If your building or association doesn't meet those criteria, chances are a full-service manager probably makes more economic and practical sense than trying to go it alone.
Say your association does fit the criteria above. Even so, and as much as self-management may appeal, there are some inherent challenges that may arise by going without professional guidance. “The downside (of self-management) is that they lose the knowledge, experience and economies of scale that a professional management company can offer,” says Murphy.
“Common interest communities,” says Baum, “are complicated corporations with substantial assets that always should be run by professionals. In most cases, folks get burned out, and it eventually becomes difficult to attract volunteers to run the business side of the association. It is rare that a board self-manages for more than 10 years.”
In addition to burnout, self-managed communities may also suffer from “a lack of buying power,” notes Baum. Professional management firms are usually able to secure better prices than self-managed community representatives because “professional management firms have much deeper ‘pools’ of professionals to secure bids from.” He adds that many communities choose self-management in order to save money on management fees. Often, though, those firms are able to provide savings that outweigh those management fees, making better fiscal sense in the long-term.
Other common pitfalls of self-management focus on a potential lack of experience by the individuals in charge. The biggest mistakes Baum sees are “lack of qualified bids, and lack of specialized bids—especially with common area insurance and a lack of open meetings.”
In addition, he often sees “underfunded reserves” because “self-management associations often do not use reserve studies.” When those large capital projects come due, there can be trouble as residents find themselves faced with an unexpected financial burden of a special assessment.
Self-managed communities also must ensure that a healthy system of checks and balances exists, especially when it comes to finances, says Schneider. Theft is more likely when people are not watching, he adds. “Many smaller associations have the treasurer approving bills for payment, and often they are the only check signer,” he says. “I would try to have some segregation of duties and also consider two signers on the checks that are written. They can also outsource the accounting to an accounting firm.”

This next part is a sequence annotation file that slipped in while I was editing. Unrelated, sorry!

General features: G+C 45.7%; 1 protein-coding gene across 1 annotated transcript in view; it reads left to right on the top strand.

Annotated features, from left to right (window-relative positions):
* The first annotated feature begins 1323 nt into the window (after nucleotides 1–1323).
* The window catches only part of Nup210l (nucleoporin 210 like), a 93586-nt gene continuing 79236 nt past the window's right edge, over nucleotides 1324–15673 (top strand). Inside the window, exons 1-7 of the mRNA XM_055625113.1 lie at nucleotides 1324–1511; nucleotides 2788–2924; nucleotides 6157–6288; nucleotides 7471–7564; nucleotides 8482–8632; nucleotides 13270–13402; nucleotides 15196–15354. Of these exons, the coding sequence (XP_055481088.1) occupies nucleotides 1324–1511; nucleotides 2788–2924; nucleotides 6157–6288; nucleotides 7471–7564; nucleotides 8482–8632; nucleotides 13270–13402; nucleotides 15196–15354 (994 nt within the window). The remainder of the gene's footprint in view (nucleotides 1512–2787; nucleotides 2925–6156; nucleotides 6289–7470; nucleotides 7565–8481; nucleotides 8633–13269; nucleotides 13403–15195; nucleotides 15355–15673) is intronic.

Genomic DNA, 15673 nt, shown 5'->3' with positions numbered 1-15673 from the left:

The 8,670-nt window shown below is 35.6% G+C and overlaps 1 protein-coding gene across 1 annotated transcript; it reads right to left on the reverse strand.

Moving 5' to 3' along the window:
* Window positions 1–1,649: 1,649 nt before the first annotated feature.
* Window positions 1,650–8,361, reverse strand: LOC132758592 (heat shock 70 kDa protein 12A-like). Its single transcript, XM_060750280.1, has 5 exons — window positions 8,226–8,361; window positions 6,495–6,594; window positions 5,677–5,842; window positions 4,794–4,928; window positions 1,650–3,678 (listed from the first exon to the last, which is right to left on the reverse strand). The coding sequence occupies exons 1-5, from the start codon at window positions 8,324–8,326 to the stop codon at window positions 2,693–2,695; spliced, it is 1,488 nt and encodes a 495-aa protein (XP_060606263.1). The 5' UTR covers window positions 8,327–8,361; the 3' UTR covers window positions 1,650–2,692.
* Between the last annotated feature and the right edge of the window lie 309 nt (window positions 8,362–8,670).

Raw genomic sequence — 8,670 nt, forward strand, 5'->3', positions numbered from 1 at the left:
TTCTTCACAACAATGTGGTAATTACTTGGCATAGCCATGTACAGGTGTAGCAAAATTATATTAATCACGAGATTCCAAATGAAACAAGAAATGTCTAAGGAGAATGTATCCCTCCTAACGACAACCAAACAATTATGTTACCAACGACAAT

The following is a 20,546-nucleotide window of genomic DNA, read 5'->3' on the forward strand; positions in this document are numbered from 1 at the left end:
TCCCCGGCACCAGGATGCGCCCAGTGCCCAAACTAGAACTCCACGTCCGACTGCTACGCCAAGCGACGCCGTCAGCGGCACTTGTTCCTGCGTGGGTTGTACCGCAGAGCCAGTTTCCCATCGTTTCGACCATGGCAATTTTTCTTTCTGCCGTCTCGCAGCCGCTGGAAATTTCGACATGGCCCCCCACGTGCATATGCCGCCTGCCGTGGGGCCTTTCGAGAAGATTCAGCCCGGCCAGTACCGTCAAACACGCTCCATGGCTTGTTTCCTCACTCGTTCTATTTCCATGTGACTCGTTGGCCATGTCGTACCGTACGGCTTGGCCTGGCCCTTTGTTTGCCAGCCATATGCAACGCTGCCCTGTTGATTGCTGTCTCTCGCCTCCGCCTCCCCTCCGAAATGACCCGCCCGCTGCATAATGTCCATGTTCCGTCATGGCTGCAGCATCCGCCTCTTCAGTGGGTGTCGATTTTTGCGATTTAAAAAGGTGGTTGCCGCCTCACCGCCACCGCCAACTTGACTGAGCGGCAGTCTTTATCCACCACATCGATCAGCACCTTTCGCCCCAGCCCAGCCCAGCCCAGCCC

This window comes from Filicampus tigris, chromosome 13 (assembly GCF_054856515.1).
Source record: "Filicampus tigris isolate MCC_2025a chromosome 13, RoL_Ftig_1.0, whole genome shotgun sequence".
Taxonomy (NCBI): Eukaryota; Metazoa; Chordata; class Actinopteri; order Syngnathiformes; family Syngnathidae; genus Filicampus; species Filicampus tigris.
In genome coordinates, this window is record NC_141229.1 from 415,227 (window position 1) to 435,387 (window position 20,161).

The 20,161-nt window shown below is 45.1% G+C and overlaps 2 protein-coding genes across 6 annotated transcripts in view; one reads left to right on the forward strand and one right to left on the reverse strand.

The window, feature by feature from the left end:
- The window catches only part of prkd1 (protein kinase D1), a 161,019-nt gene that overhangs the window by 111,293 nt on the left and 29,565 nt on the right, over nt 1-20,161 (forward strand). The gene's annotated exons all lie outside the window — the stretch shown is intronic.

Finding Help Along the Way
That idea of outsourcing is an important one for board members and volunteers working in the trenches. Without years of experience, the challenges of managing can be justifiably daunting, a burden made all the heavier by the fact that this is the place where they, their families, friends and neighbors live and call home.
A wealth of specialized resources is available though. Just because a community is self-managed does not mean they cannot turn to outside guidance and advice on a regular basis. A number of services are available “a la carte” for communities looking for guidance, as are educational opportunities.
Monthly accounting help is available, says Schneider, something his firm provides to a broad range of communities. In addition, “board minute write-up services, independent energy brokerage, engineering services, reserve studies and FHA approval assistance service,” are all also available, he says.